Julian: A Novel

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Vintage International, 2003 - Fiction - 503 pages
10 Reviews
The remarkable bestseller about the fourth-century Roman emperor who famously tried to halt the spread of Christianity, Julian is widely regarded as one of Gore Vidal’s finest historical novels.

Julian the Apostate, nephew of Constantine the Great, was one of the brightest yet briefest lights in the history of the Roman Empire. A military genius on the level of Julius Caesar and Alexander the Great, a graceful and persuasive essayist, and a philosopher devoted to worshipping the gods of Hellenism, he became embroiled in a fierce intellectual war with Christianity that provoked his murder at the age of thirty-two, only four years into his brilliantly humane and compassionate reign. A marvelously imaginative and insightful novel of classical antiquity, Julian captures the religious and political ferment of a desperate age and restores with blazing wit and vigor the legacy of an impassioned ruler.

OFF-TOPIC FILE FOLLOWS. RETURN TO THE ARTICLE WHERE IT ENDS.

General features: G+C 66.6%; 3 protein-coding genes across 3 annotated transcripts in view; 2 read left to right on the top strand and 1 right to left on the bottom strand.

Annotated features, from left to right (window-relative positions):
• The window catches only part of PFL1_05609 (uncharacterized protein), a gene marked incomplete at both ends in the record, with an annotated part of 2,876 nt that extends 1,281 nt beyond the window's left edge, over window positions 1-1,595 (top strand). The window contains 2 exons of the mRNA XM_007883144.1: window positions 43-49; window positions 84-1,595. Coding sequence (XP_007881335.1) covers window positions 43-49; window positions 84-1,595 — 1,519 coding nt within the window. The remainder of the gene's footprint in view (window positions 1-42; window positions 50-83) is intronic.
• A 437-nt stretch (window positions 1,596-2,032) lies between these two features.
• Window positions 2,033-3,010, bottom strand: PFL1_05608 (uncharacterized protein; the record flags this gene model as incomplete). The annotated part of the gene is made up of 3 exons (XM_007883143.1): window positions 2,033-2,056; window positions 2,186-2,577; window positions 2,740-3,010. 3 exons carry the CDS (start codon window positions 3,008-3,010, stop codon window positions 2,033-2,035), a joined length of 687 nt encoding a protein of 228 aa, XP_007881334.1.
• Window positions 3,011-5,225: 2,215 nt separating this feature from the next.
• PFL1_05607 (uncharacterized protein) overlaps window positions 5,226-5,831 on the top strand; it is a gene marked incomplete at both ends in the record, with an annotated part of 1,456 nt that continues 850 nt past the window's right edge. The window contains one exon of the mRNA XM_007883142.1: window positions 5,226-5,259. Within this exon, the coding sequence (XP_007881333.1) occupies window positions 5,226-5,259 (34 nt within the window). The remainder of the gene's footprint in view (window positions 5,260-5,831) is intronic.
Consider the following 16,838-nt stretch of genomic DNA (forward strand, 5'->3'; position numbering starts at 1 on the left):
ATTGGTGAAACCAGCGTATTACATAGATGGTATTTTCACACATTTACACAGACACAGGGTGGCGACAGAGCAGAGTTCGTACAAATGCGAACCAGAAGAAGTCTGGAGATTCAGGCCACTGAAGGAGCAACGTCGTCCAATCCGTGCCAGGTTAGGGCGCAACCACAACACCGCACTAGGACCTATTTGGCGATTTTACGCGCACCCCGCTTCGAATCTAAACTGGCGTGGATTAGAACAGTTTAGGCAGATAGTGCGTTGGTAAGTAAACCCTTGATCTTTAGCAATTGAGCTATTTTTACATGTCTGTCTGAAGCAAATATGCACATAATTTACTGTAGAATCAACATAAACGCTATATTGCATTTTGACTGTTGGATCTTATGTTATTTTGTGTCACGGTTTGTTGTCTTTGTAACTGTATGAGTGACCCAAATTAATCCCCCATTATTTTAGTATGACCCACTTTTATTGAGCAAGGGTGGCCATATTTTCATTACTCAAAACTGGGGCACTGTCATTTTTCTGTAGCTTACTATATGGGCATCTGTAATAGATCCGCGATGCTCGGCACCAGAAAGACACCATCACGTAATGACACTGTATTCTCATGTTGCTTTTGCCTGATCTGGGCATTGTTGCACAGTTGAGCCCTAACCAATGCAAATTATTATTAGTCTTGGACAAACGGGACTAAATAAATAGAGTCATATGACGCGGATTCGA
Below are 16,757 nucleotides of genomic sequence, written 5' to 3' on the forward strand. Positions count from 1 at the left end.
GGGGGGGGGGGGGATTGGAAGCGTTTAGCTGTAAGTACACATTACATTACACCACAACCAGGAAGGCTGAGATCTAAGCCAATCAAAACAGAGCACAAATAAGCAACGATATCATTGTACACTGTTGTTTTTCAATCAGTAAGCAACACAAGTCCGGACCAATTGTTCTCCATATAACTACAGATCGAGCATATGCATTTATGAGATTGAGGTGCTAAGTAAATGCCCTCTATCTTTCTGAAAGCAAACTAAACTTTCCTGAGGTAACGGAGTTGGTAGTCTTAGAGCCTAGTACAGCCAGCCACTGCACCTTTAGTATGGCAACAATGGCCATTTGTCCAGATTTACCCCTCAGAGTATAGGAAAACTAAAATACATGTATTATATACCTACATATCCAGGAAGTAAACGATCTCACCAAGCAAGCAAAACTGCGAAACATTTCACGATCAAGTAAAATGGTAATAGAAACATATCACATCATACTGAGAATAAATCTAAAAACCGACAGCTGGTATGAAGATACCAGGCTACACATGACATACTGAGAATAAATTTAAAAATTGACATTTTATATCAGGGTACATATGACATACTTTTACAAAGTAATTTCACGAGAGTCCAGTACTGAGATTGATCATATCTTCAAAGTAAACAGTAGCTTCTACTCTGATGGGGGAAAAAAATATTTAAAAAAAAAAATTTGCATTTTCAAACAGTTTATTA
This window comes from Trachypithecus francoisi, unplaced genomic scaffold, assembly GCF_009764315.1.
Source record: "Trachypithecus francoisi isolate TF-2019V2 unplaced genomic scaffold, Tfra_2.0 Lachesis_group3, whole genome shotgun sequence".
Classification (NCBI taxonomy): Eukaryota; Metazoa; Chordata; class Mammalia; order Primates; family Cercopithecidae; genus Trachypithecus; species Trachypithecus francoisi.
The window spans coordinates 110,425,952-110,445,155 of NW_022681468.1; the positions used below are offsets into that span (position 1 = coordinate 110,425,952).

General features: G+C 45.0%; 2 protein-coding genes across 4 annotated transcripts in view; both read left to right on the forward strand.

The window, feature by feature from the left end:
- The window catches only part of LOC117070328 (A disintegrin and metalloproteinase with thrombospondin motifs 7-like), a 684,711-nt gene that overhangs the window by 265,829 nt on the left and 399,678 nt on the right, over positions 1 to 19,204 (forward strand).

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LibraryThing Review

User Review  - dbsovereign - LibraryThing

Vidal's goodbye to paganism. He has always loved Rome, and I think this book allowed him to justify spending so much time there (doing research). One finds oneself wondering what would have happened if Christianity had not taken things over. Read full review

LibraryThing Review

User Review  - antiquary - LibraryThing

The only one of Vidal's books I really like. On the whole sympathetic but detached account of Julian the Apostate told as his own account with comments by two pagan philosopher friends after his death. He comes across as well-intentioned but na´ve. Read full review

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About the author (2003)

Gore Vidal was born in 1925 at the United States Military Academy at West Point. His first novel, Williwaw, written when he was nineteen years old and serving in the Army, appeared in the spring of 1946. Since then he has written twenty-three novels, five plays, many screenplays, short stories, well over two hundred essays, and a memoir.

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